Liger & Tigon Info


-Liger-


©Patrick / Shambala Preservehttp://shambala.org

The liger hybrid is more common than the tigon because the mating process is easier. The liger has both stripes and spots. The stripes are inherited from its tiger parent and the spots from the lion parent. Ligers are usually orangish/golden in color. However, there have been white tigers bred with lions to produce a very light golden coat on the offspring.If the hybrid offspring is a male, it will have a leonine mane,facial ruff of a tiger but it will not be as large and defined as a normal lion's mane.Males and females have spotted bellies an striped backs.male hybrids are usually infertile Some male ligers have more mane development than others and some are almost mane-less,The liger gets most of its strength and size from both of its parents; this makes the liger possibly the largest cat in the world! On their hind legs, ligers stand approximately 12 feet tall. At most, ligers may weigh up to 1,000 pounds.Ligers make the sound of both a lion and a tiger, although their roar tends to sound more like a lion's roar.



-Tigon-


©Noele Shambala Preservehttp://shambala.org

There is less interest in tigons because they do not reach the same impressive size as the liger. The size and appearance depends on which subspecies are bred together. The smaller size of the tigress compared to the lion means that some or all of the cubs may be stillborn or the cubs may be born prematurely [there isn't enough space in the womb for them to develop any further] and may not survive. Premature birth can lead to health problems in those that survive. Tigons are sometimes referred to as Tiglons Tigons are very rare; only a few exist in the world, and even those are only held by private owners. This is because it is much more difficult to get the male tiger to mate with the female lion. Tigons look similar to ligers. They have varying stripes and spots. Tigons are also orangish in color. Male offspring may have a mane, but will be very modest. They are able to produce both lion and tiger sounds when they roar. One difference between tigons and ligers is their size. Tigons are not nearly as large as ligers. In fact, tigons are often times smaller than both of their parents. The lifespan of tigons, as well as other hybrid animals, is shorter than a normal species. The animals seem prone to cancers and other illnesses :-(



-TI~Tigon TI~Liger-


©Nathaniel Noele`s Son Ti-Tigon Shambala Preservehttp://shambala.org

Female tigons and ligers have often proved to be fertile and can mate with a lion, tiger or in theory with another species such as leopard or jaguar. Tigons and ligers have been mated together to produce ti-ligers (tig-ligers). Tigers and tigons have been mated to produce ti-tigons. Ti-ligers and ti-tigons are more tigerlike (75% tiger). Ti-tigons resemble golden tigers but with less contrast in their markings. During the late 1970s/early 1980s, the Shambala Preserve had both a tigon and a ti-tigon. Noelle, the tigon, was born in 1978. Believing that big cats are always infertile, staff allowed Noelle to share an enclosure with a male Siberian tiger called Anton. In 1983, Noelle produced a ti-tigon name Nathaniel. Being 75% tiger, Nathaniel had darker stripes than his mother and he "spoke" tiger rather than the mix of sounds used by his mother. Being only 25% lion, Nathaniel did not grow a mane. He died age 8 or 9 years old due to cancer. Noelle also developed cancer and died soon after. It is possible that the mix of genes contributed to the illness.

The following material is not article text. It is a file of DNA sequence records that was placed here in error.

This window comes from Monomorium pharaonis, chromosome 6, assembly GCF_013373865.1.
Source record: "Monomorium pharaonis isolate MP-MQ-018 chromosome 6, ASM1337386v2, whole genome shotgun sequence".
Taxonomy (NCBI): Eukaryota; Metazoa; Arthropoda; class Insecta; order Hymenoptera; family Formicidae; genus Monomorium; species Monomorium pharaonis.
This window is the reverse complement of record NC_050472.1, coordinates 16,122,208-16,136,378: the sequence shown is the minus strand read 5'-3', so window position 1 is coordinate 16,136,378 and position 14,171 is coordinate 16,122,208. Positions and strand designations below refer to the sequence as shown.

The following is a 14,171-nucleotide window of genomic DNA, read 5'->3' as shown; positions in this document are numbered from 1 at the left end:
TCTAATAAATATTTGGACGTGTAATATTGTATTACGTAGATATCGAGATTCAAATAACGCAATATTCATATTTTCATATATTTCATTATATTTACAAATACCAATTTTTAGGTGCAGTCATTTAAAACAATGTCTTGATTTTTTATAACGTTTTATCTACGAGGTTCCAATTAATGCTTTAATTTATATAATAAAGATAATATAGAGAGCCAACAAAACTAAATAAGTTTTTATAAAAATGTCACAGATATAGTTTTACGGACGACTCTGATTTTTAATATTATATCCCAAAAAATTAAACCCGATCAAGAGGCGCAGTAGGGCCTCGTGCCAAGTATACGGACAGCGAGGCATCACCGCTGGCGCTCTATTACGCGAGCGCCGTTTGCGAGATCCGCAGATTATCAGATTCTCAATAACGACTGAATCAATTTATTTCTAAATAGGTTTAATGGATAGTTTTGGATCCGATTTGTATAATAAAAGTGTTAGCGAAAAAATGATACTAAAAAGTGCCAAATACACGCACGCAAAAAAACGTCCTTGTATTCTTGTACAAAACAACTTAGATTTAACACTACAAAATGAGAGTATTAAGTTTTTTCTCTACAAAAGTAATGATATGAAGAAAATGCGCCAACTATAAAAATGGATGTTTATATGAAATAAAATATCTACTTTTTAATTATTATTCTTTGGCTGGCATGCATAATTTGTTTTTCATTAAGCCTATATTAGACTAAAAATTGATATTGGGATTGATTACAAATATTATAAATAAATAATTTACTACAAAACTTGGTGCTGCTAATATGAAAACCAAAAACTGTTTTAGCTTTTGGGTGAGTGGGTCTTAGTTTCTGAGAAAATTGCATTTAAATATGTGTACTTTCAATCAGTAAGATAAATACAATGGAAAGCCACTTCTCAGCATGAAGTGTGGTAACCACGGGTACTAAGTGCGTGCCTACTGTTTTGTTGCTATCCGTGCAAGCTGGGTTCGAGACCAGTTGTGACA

OTHER HYBRID BIG CATS

Only those hybrids which have been assigned names are listed

Comprising first part of male parent's name then second part of female parent's name (occasionally first part of male parent's name then first part of the female's name). Complex hybrids use the first part of the male parent's name followed by the original hybrid name. Here is a list of other rare species out there an there *names* / offspring

Father

Mother

Offspring

Notes

Lion

Tiger

Liger

Tawny, golden and white forms.

Tiger

Lion

Tigon (tion, tigron, tiglon)

Tawny, golden and white forms.

Lion

Liger

Li-liger

More lion-like.

Lion

Tigon

Li-tigon

More lion-like.

Tiger

Liger

Ti-liger (tig-liger)

More tiger-like.

Tiger

Tigon

Ti-tigon

More tiger-like.

Jaguar

Leopard

Jagulep (jagleop)

Chicago, America. Spots and rosettes.

Lion

Jagulep (Jagleop)

Lijagulep (Lijagleop)

Chicago, America. Later exhibited as the Congolese Spotted Lion

Caracal

Serval

Caraval

No precise parent details for caraval

Serval

Caracal

Servical

Los Angeles, America. Accidental one-off; were sold as pets.

Leopard

Lion

Leopon (Lepon)

Popular in Japanese zoos and also bred in Italy.

Lion

Leopard

Liard (Lipard)

Leopard x lioness seems more likely pairing. Liard hybrid is unconfirmed. Would be similar to Leopon.

Tiger

Leopard

Tigard (Dogla)

Leopard x tigress seem more likely pairings. I have read only one report of supposed tigard hybrid, but the Dogla is a supposed natural hybrid.

Puma

Leopard

Pumapard

Once only, Hamburg, Germany.

Margay

Ocelot

Marlot

Once only, USA

Oncilla

Margay

-

Attempts in 1950s/1960s by pet cat breeder Mm Falken-Rohlre

Margay

Oncilla


Visit The Tiger Territory:
Liger-Tigon And Other Hybrid Info.

Also Visit Hybrid Big Cats,By Messy Beast.
Pounce There!




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